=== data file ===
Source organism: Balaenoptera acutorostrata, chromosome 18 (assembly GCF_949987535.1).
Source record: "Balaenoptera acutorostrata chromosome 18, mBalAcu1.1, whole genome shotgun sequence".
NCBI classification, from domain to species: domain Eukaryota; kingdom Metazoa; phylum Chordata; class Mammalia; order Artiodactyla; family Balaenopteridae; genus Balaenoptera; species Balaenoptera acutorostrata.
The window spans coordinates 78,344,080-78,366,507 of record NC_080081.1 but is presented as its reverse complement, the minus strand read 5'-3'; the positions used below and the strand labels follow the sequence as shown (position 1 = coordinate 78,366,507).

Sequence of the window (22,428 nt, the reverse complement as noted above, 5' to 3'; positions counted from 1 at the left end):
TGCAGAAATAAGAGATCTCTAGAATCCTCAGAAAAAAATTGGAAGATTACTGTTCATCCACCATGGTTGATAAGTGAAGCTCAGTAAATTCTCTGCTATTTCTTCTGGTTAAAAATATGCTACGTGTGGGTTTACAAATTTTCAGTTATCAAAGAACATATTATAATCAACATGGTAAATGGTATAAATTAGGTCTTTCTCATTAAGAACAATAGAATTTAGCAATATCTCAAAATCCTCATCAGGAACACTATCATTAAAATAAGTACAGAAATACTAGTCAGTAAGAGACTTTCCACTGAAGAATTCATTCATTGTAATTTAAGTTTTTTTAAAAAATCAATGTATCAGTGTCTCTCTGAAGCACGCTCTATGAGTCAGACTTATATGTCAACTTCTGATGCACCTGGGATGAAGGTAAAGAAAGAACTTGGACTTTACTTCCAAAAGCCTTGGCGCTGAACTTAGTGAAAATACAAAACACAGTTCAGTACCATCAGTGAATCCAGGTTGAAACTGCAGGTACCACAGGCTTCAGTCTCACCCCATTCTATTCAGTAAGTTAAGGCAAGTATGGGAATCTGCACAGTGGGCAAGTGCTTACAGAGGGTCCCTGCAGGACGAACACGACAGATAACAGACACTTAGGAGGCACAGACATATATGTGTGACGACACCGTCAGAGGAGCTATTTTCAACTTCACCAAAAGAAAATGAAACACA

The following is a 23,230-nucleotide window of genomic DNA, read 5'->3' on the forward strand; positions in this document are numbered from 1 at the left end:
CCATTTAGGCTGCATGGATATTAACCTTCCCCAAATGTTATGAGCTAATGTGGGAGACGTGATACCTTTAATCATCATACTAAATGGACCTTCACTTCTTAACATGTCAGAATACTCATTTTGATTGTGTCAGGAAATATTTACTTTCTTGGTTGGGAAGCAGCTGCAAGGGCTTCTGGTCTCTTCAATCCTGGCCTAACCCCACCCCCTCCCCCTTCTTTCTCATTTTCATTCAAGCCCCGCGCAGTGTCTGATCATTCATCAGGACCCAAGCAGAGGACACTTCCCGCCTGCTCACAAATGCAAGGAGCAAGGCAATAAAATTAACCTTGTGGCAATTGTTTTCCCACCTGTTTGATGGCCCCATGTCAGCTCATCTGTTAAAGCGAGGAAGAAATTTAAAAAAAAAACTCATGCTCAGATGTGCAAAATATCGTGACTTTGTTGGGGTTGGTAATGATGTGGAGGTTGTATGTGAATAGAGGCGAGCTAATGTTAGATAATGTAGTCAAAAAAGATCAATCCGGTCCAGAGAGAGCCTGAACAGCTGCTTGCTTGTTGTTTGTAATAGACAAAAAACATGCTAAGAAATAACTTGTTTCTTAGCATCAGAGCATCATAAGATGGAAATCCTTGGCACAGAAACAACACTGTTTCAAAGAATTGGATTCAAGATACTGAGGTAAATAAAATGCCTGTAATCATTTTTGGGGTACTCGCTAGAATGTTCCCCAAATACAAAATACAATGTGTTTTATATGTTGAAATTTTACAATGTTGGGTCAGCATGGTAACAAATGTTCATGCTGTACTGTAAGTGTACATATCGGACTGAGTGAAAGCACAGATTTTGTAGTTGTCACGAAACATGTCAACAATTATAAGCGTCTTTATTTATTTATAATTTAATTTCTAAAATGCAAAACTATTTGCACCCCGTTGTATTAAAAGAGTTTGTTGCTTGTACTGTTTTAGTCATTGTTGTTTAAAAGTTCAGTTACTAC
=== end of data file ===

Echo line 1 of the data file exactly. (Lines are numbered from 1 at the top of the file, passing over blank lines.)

Source organism: Balaenoptera acutorostrata, chromosome 18 (assembly GCF_949987535.1).